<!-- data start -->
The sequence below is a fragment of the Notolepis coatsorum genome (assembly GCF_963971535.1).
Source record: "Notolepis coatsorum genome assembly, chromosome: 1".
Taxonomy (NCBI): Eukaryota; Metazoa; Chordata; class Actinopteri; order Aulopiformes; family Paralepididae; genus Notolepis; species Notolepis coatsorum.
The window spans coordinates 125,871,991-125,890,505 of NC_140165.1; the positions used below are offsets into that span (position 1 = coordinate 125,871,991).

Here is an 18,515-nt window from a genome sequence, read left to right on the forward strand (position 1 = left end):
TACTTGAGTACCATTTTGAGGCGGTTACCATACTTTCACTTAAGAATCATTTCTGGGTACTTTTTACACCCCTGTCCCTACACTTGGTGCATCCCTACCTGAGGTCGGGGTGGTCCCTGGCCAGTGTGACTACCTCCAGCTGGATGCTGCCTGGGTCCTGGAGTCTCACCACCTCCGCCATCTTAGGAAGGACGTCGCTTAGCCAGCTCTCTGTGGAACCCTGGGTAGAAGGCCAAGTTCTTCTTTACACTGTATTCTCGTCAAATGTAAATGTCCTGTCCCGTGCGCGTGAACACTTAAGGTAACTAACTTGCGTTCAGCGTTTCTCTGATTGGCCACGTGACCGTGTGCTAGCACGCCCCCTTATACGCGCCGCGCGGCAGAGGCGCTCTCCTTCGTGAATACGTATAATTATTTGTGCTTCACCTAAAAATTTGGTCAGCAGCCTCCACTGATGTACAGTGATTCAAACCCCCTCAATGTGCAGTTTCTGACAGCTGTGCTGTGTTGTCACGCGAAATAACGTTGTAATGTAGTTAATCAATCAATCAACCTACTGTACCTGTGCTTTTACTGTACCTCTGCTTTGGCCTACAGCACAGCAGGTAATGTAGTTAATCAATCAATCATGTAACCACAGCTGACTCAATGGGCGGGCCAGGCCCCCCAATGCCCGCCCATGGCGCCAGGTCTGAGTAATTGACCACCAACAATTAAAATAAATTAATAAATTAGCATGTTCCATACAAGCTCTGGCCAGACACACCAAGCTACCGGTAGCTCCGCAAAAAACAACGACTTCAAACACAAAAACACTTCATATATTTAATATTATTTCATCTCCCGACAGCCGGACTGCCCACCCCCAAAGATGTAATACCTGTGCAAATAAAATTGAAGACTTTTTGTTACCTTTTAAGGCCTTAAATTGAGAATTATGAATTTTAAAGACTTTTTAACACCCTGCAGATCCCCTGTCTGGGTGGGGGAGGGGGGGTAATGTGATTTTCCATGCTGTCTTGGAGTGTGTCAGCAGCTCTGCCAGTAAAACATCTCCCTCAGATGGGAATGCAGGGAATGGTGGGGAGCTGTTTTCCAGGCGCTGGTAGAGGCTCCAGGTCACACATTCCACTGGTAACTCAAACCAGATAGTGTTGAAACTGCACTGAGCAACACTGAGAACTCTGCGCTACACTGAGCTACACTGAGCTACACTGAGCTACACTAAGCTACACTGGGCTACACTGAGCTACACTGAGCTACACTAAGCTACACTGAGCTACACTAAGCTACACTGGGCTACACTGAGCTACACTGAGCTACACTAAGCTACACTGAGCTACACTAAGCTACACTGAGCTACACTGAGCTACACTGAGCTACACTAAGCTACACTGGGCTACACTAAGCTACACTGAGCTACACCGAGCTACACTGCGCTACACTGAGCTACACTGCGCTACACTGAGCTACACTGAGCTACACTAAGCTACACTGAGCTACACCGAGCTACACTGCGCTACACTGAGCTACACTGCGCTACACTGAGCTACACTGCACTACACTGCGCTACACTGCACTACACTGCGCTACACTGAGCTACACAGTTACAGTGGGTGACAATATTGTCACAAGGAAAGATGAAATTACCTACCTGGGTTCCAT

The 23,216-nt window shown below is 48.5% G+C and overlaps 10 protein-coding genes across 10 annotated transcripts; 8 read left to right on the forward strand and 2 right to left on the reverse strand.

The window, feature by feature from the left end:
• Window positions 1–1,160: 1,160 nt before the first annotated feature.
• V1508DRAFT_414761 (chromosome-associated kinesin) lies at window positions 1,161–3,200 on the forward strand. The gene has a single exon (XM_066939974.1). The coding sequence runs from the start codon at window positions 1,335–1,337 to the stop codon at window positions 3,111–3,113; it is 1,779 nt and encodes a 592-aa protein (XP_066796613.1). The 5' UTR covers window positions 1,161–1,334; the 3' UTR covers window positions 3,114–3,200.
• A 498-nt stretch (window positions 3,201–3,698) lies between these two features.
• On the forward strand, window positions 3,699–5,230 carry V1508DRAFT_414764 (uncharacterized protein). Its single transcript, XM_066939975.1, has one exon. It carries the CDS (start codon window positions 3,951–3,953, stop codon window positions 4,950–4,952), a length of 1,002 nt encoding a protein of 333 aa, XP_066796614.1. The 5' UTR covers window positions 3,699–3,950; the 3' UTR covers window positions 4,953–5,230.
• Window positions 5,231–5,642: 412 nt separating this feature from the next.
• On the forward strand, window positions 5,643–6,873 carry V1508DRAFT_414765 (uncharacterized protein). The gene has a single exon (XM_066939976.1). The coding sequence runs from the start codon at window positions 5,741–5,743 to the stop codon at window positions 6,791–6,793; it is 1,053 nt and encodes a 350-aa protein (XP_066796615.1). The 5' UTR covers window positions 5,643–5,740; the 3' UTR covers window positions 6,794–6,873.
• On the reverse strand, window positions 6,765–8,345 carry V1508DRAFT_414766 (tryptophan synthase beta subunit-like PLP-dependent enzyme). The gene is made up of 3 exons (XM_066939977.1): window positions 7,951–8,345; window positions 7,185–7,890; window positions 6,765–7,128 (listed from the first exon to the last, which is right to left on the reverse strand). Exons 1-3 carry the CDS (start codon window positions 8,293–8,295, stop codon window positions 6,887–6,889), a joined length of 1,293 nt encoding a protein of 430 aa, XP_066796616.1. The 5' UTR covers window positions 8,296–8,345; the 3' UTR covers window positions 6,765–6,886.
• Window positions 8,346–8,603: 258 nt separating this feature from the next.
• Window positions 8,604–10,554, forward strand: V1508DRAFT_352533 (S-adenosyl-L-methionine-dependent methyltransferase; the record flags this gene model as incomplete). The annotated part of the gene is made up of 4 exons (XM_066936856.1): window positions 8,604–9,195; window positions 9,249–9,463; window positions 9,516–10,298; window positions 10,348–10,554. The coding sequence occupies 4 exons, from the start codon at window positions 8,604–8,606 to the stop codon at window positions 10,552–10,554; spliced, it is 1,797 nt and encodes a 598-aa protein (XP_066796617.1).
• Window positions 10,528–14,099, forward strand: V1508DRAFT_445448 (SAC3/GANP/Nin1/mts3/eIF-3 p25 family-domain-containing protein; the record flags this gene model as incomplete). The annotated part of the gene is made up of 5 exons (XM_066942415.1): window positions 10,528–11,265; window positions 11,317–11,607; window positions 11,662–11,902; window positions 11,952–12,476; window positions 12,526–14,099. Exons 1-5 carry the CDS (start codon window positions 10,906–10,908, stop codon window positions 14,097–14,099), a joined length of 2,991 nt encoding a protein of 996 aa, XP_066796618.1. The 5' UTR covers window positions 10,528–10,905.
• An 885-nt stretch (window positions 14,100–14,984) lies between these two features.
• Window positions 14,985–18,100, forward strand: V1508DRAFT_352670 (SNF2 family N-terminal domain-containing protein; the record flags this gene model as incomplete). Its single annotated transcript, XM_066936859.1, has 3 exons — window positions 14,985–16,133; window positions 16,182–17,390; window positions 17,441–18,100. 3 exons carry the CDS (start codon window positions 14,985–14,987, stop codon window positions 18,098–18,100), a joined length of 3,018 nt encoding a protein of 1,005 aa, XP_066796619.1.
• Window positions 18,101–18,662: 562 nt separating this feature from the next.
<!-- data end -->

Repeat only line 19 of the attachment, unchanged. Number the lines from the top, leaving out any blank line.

• An 885-nt stretch (window positions 14,100–14,984) lies between these two features.